The Spokane String Quartet swung to the end of its season Sunday with a Latin beat. The quartet’s spirited finale at The Met was further brightened by the return of Spokane-born flutist Anna Povich de Mayor.
Povich de Mayor has the full list of credentials for a classical musician – degrees from major universities and studies with renowned teachers.
But she brought a lot more to Sunday’s performance than the expected brilliant technique and rich variety of tone colors.
First she made an adventurous foray into unusual music by South American composers. Even better, Povich de Mayor brought a stylish verve conditioned by working in New York with ensembles that play Latin jazz and traditional popular music.
That spirit rubbed off on members of the Spokane String Quartet, too. In the first movement of Alberto Ginastera’s String Quartet No. 2 – the only work on the program that didn’t include flute – the Argentine composer’s rhythmic drive and sensual “night music” effects complemented his biting Bartokian harmonies.
The largest work on the program was Walter Burle Marx’s Quintet for Flute and Strings subtitled “Brazil Picturesque.”
Each of the quintet’s six movements depicts a scene from the Brazil the composer left behind when he moved to the United States in 1952. There was nostalgia to be heard in the sinuous melodies and gentle harmonies of the opening “Fiesta Matuta” and in the mournful viola and cello counterpoint of “Bahia.”
But there was angry protest in the military-industrial rhythms of the “In Memorium Dictum 1964-1985” – a lament for the environmental destruction in Brazil during that period.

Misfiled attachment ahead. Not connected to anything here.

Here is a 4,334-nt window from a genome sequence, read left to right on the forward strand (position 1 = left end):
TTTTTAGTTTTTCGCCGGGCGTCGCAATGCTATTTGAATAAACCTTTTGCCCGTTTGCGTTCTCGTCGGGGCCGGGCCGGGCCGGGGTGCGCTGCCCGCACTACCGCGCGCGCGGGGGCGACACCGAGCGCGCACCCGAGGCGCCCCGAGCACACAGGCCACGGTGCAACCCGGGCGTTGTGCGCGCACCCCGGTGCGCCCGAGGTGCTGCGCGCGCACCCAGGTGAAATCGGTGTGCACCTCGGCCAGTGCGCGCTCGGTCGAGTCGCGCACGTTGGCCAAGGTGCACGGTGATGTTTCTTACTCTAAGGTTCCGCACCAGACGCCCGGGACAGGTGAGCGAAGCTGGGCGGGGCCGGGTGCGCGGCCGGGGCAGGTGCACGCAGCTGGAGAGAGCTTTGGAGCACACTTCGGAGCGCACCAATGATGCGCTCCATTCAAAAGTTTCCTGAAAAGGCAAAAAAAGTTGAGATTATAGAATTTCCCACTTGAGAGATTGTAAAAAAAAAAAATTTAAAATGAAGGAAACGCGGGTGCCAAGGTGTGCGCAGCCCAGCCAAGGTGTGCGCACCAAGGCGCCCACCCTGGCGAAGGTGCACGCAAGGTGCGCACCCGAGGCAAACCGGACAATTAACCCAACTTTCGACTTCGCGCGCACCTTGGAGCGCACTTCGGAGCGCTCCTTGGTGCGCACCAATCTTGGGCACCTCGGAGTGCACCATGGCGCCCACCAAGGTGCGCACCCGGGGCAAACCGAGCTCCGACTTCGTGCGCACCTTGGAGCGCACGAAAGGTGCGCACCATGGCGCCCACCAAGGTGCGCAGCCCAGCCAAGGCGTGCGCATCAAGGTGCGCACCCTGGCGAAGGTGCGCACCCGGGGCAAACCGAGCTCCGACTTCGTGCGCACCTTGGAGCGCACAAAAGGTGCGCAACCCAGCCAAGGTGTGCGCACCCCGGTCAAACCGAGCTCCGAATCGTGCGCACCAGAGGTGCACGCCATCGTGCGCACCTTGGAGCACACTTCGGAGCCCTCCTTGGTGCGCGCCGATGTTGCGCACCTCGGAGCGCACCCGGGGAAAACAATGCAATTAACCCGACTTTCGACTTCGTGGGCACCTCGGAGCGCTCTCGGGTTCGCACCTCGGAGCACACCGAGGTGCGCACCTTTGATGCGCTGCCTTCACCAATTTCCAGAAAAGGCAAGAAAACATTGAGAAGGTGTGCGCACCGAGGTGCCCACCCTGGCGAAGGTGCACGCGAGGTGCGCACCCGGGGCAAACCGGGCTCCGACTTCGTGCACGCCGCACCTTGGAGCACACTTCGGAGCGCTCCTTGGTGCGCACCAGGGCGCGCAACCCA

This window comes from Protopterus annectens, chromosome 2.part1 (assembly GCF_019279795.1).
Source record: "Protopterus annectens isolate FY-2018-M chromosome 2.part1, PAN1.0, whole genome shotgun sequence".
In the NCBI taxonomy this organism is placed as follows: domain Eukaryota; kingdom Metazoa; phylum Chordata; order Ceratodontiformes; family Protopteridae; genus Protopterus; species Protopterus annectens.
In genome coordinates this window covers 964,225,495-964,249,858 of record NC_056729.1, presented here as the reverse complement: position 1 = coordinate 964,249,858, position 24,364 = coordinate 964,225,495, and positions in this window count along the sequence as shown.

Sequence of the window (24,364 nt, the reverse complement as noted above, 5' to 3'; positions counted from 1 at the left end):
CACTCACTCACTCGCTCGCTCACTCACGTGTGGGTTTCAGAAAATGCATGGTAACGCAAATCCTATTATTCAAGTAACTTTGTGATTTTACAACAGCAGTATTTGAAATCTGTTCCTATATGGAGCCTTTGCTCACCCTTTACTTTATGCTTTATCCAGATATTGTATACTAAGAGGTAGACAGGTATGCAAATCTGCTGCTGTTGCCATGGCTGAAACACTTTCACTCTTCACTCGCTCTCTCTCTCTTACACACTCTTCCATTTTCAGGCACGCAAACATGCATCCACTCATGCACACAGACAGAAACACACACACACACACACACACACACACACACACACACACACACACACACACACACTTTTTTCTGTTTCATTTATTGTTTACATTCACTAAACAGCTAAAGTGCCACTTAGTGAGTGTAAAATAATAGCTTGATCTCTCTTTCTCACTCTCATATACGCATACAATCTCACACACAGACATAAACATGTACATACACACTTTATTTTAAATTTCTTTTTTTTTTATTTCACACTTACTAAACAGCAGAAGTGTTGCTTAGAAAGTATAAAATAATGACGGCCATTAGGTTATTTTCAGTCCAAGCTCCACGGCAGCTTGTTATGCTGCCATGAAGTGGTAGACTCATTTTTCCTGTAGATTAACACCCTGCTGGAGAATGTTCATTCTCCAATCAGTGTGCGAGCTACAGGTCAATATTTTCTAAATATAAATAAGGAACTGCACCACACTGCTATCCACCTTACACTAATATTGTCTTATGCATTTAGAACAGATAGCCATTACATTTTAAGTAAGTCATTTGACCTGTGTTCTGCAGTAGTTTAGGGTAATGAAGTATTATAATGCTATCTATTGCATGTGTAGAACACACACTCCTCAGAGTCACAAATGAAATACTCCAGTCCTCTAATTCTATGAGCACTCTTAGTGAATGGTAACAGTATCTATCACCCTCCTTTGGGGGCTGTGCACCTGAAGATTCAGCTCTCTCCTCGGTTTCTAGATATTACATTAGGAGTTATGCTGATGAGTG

Burle Marx was a well-trained composer with a gifted ear for striking effects. The Quintet – though it had strong advocates in Povich de Mayor and the Spokane String Quartet – showed a composer who never seemed to know when to stop.
After intermission, Povich de Mayor and cellist Helen Byrne captured the humor and lush sensuality of Heitor Villa Lobos’ “Assobio d Jato.”
The Colombian composer Pablo Mayor, the flutist’s husband, playing the guacharaca (a notched wooden cylinder scraped and tapped with a metal fork), joined the group for his own animated “Santa Terecita.”
The piece was such fun, who would have guessed that it was composed using elements of the 12-tone technique. It taught those who cringe at modern compositional methods a needed lesson in humility.
The remainder of the program was much lighter in mood, whether that mood darkened as in Astor Piazzola’s slow and well-named tango “Oblivion” or brightened into the bustling energy of the Brazilian choros “Um a Zero” and “Segura Ele.”
Povich made the music sing and dance and the members of the sometimes straight-laced Spokane String Quartet and pandeiro player Paul Raymond became, for the afternoon at least, a swinging Sao Paulo street band.